dc.subject.meshObesity/complicationsen
dc.subject.meshSleep Apnea, Obstructiveen
dc.titleAdhesion molecule increases in sleep apnea: beneficial effect of positive airway pressure and moderation by obesity.en
dc.typeArticleen
dc.contributor.departmentCenter for Sleep and Circadian Neurobiology, University of Pennsylvania Perelman School of Medicine, Philadelphia, PA, USA [2] Biobehavioral Research Center, School of Nursing, University of Pennsylvania, Philadelphia, PA, USA. 2Center for Sleep and Circadian Neurobiology, University of Pennsylvania Perelman School of Medicine, Philadelphia, PA, USA. 3Department of Psychiatry, University of Pennsylvania Perelman School of Medicine, Philadelphia, PA, USA. 41] Center for Sleep and Circadian Neurobiology, University of Pennsylvania Perelman School of Medicine, Philadelphia, PA, USA [2] Division of Sleep Medicine/Department of Medicine, University of Pennsylvania Perelman School of Medicine, Philadelphia, PA, USA. 5Monell Chemical Senses Center, Philadelphia, PA, USA. 61] University of Iceland, Medical Faculty, Reykjavik, Iceland [2] Landspitali-The National University Hospital of Iceland, Reykjavik, Iceland.en
dc.identifier.journalInternational journal of obesityen
dc.rights.accessLandspitali Access - LSH-aðganguren
html.description.abstractElevated levels of intercellular adhesion molecule 1 (ICAM-1) and vascular cell adhesion molecule 1 (VCAM-1) may contribute to cardiovascular disease and are associated with obstructive sleep apnea (OSA) and obesity. The relationship between OSA and obesity in determining ICAM-1 and VCAM-1 levels, and the effect of treatment, is unclear.
html.description.abstractOur aim was to study whether positive airway pressure (PAP) usage resulted in changes in ICAM-1 and VCAM-1 after 2 years within 309 OSA patients from the Icelandic Sleep Apnea Cohort, and determine how obesity affected such changes.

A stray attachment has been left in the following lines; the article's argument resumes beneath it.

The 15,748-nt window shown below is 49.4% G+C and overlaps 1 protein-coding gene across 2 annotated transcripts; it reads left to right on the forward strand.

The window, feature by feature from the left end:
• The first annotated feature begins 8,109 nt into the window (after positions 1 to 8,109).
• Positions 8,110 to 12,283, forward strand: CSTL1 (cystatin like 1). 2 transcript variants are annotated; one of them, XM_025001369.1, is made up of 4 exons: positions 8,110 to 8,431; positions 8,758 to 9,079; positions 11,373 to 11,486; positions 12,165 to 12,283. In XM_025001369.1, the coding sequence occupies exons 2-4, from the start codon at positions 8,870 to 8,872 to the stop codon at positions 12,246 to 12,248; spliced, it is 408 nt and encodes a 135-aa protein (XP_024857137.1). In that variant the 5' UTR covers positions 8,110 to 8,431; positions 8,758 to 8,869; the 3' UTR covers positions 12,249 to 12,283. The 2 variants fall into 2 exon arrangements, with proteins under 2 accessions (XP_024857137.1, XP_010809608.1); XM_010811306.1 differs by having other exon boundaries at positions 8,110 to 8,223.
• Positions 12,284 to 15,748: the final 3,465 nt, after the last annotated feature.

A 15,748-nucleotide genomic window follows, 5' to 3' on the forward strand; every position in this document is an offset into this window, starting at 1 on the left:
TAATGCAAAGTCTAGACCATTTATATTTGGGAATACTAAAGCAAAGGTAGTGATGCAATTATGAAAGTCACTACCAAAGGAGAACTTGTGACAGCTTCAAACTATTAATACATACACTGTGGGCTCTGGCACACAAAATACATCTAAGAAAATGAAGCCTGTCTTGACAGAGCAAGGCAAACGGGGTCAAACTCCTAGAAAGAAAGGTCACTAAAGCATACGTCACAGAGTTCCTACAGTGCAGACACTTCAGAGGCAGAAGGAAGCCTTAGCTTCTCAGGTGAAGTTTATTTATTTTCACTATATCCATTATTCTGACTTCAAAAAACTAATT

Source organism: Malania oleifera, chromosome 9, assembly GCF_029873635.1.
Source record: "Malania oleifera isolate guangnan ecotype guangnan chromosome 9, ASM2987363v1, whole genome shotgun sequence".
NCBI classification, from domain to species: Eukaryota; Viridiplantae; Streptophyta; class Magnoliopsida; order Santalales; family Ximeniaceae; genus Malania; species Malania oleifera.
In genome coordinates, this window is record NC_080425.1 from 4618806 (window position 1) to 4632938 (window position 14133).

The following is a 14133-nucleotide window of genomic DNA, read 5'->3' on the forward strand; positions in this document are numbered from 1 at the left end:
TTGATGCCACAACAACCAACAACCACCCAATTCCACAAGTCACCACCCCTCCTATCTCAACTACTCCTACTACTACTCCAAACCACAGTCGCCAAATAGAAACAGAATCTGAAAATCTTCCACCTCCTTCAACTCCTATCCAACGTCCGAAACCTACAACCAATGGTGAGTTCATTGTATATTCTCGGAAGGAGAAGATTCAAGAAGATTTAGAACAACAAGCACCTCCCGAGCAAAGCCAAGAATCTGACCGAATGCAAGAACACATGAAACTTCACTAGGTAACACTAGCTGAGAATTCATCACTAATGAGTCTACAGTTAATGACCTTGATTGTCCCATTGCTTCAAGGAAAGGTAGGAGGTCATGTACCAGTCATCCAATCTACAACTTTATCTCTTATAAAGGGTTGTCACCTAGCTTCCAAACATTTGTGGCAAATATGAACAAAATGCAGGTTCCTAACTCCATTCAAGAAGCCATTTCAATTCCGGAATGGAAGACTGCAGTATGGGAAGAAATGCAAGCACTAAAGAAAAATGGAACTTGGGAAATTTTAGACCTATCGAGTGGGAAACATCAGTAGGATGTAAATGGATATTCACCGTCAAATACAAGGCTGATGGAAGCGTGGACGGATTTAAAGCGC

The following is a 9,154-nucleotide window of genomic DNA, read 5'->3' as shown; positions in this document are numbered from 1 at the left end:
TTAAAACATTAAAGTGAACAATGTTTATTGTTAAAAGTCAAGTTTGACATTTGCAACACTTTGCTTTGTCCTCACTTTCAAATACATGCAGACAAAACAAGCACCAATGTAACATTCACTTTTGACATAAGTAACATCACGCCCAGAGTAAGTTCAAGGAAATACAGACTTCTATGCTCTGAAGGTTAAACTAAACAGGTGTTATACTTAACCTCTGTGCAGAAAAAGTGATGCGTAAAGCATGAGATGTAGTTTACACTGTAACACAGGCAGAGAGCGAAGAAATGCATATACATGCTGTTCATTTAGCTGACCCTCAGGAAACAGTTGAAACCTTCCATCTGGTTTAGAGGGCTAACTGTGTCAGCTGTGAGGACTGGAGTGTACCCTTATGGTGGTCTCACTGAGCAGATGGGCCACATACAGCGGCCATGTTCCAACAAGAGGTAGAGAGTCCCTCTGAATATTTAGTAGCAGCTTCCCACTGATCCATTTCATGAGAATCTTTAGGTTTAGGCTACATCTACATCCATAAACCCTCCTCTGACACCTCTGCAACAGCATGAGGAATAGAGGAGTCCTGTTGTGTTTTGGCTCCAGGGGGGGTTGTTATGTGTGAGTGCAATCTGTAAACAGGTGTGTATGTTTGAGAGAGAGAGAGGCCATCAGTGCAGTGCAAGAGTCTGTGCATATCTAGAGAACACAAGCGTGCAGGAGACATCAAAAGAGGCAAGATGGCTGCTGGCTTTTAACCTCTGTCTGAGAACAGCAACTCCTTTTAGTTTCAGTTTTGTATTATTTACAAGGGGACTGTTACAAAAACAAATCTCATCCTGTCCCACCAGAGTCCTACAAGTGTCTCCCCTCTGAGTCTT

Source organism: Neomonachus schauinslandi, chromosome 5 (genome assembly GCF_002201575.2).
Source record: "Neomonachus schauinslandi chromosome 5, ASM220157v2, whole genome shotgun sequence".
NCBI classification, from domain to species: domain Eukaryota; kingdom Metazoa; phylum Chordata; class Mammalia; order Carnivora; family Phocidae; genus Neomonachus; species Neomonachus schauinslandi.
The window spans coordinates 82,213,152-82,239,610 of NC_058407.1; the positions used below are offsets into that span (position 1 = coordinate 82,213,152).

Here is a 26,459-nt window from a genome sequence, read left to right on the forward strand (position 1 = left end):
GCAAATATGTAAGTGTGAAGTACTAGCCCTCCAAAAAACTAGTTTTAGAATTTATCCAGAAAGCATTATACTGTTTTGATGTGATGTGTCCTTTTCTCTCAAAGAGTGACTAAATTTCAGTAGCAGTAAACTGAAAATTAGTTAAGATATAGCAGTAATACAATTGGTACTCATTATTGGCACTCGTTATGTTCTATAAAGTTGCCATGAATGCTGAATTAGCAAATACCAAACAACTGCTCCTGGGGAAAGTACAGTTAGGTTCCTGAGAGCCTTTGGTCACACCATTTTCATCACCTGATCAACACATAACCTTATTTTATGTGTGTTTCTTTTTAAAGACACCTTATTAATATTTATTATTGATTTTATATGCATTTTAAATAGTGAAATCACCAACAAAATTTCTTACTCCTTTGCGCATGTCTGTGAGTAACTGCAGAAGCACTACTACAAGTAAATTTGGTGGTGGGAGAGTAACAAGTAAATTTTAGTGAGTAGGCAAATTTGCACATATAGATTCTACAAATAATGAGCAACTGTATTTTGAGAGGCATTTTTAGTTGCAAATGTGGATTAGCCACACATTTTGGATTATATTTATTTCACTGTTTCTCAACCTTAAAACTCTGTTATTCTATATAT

html.description.abstractThe mean body mass index (BMI) was 32.4±5.1 kg m(-)(2); subjects had moderate-to-severe OSA (apnea-hypopnea index=45.0±20.2) and 79% were male. There were 177 full PAP users (⩾4 h per night and ⩾20 of last 28 nights), 44 partial (<4 h per night or <20 nights) and 88 nonusers.
html.description.abstractICAM-1 (P<0.001) and VCAM-1 (P=0.012) change was significantly different among the PAP groups. The largest ICAM-1 differences were among the most obese subjects (P<0.001). At follow-up, nonusers had increased ICAM-1 compared with decreased levels in full users. All groups had increased VCAM-1, but nonusers had a significantly larger increase than full users.
html.description.abstractWithin moderate-to-severe OSA patients, PAP usage prevents increases in adhesion molecules observed in nonusers after 2 years. For ICAM-1, the largest effect is in the most obese subjects. As OSA and obesity commonly coexist, the usage of PAP to limit increases in adhesion molecules may decrease the rate of progression of OSA-related cardiovascular disease.